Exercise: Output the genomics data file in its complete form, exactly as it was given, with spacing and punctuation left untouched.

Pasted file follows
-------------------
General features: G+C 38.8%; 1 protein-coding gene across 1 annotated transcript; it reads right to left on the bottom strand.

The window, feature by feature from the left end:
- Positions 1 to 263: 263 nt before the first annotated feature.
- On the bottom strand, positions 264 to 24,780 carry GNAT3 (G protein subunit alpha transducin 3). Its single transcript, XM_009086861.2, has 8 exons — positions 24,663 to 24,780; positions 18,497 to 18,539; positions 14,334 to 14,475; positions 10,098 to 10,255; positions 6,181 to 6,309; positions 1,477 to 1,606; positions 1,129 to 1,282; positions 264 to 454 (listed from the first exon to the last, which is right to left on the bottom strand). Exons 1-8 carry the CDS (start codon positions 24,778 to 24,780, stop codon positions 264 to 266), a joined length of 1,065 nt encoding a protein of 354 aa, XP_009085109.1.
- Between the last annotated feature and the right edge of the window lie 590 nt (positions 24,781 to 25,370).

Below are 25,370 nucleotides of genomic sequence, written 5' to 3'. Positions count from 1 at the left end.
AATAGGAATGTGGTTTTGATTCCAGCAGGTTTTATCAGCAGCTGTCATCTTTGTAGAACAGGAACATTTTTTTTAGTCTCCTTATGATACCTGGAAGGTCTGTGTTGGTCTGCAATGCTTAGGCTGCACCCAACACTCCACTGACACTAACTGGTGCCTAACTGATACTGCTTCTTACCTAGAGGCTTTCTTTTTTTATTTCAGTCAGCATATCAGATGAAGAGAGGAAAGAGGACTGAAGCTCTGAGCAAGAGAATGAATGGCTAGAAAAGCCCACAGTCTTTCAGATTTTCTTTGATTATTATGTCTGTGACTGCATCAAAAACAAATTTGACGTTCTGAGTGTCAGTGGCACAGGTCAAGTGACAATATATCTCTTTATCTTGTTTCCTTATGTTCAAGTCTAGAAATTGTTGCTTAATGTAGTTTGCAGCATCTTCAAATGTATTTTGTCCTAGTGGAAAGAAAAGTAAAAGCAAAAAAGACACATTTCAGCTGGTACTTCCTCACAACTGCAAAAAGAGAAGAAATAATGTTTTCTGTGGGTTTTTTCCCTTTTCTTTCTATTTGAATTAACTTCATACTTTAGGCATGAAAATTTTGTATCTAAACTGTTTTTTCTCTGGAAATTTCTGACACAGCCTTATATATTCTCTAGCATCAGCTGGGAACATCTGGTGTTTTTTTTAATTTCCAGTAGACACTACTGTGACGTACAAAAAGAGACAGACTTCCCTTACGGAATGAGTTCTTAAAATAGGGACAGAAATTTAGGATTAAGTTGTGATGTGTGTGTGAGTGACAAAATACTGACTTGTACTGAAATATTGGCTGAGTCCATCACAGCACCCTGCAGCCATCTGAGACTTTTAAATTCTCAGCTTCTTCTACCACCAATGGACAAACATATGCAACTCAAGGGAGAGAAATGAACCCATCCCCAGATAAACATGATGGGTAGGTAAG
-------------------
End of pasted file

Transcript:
General features: G+C 38.8%; 1 protein-coding gene across 1 annotated transcript; it reads right to left on the bottom strand.

The window, feature by feature from the left end:
- Positions 1 to 263: 263 nt before the first annotated feature.
- On the bottom strand, positions 264 to 24,780 carry GNAT3 (G protein subunit alpha transducin 3). Its single transcript, XM_009086861.2, has 8 exons — positions 24,663 to 24,780; positions 18,497 to 18,539; positions 14,334 to 14,475; positions 10,098 to 10,255; positions 6,181 to 6,309; positions 1,477 to 1,606; positions 1,129 to 1,282; positions 264 to 454 (listed from the first exon to the last, which is right to left on the bottom strand). Exons 1-8 carry the CDS (start codon positions 24,778 to 24,780, stop codon positions 264 to 266), a joined length of 1,065 nt encoding a protein of 354 aa, XP_009085109.1.
- Between the last annotated feature and the right edge of the window lie 590 nt (positions 24,781 to 25,370).

Below are 25,370 nucleotides of genomic sequence, written 5' to 3'. Positions count from 1 at the left end.
AATAGGAATGTGGTTTTGATTCCAGCAGGTTTTATCAGCAGCTGTCATCTTTGTAGAACAGGAACATTTTTTTTAGTCTCCTTATGATACCTGGAAGGTCTGTGTTGGTCTGCAATGCTTAGGCTGCACCCAACACTCCACTGACACTAACTGGTGCCTAACTGATACTGCTTCTTACCTAGAGGCTTTCTTTTTTTATTTCAGTCAGCATATCAGATGAAGAGAGGAAAGAGGACTGAAGCTCTGAGCAAGAGAATGAATGGCTAGAAAAGCCCACAGTCTTTCAGATTTTCTTTGATTATTATGTCTGTGACTGCATCAAAAACAAATTTGACGTTCTGAGTGTCAGTGGCACAGGTCAAGTGACAATATATCTCTTTATCTTGTTTCCTTATGTTCAAGTCTAGAAATTGTTGCTTAATGTAGTTTGCAGCATCTTCAAATGTATTTTGTCCTAGTGGAAAGAAAAGTAAAAGCAAAAAAGACACATTTCAGCTGGTACTTCCTCACAACTGCAAAAAGAGAAGAAATAATGTTTTCTGTGGGTTTTTTCCCTTTTCTTTCTATTTGAATTAACTTCATACTTTAGGCATGAAAATTTTGTATCTAAACTGTTTTTTCTCTGGAAATTTCTGACACAGCCTTATATATTCTCTAGCATCAGCTGGGAACATCTGGTGTTTTTTTTAATTTCCAGTAGACACTACTGTGACGTACAAAAAGAGACAGACTTCCCTTACGGAATGAGTTCTTAAAATAGGGACAGAAATTTAGGATTAAGTTGTGATGTGTGTGTGAGTGACAAAATACTGACTTGTACTGAAATATTGGCTGAGTCCATCACAGCACCCTGCAGCCATCTGAGACTTTTAAATTCTCAGCTTCTTCTACCACCAATGGACAAACATATGCAACTCAAGGGAGAGAAATGAACCCATCCCCAGATAAACATGATGGGTAGGTAAG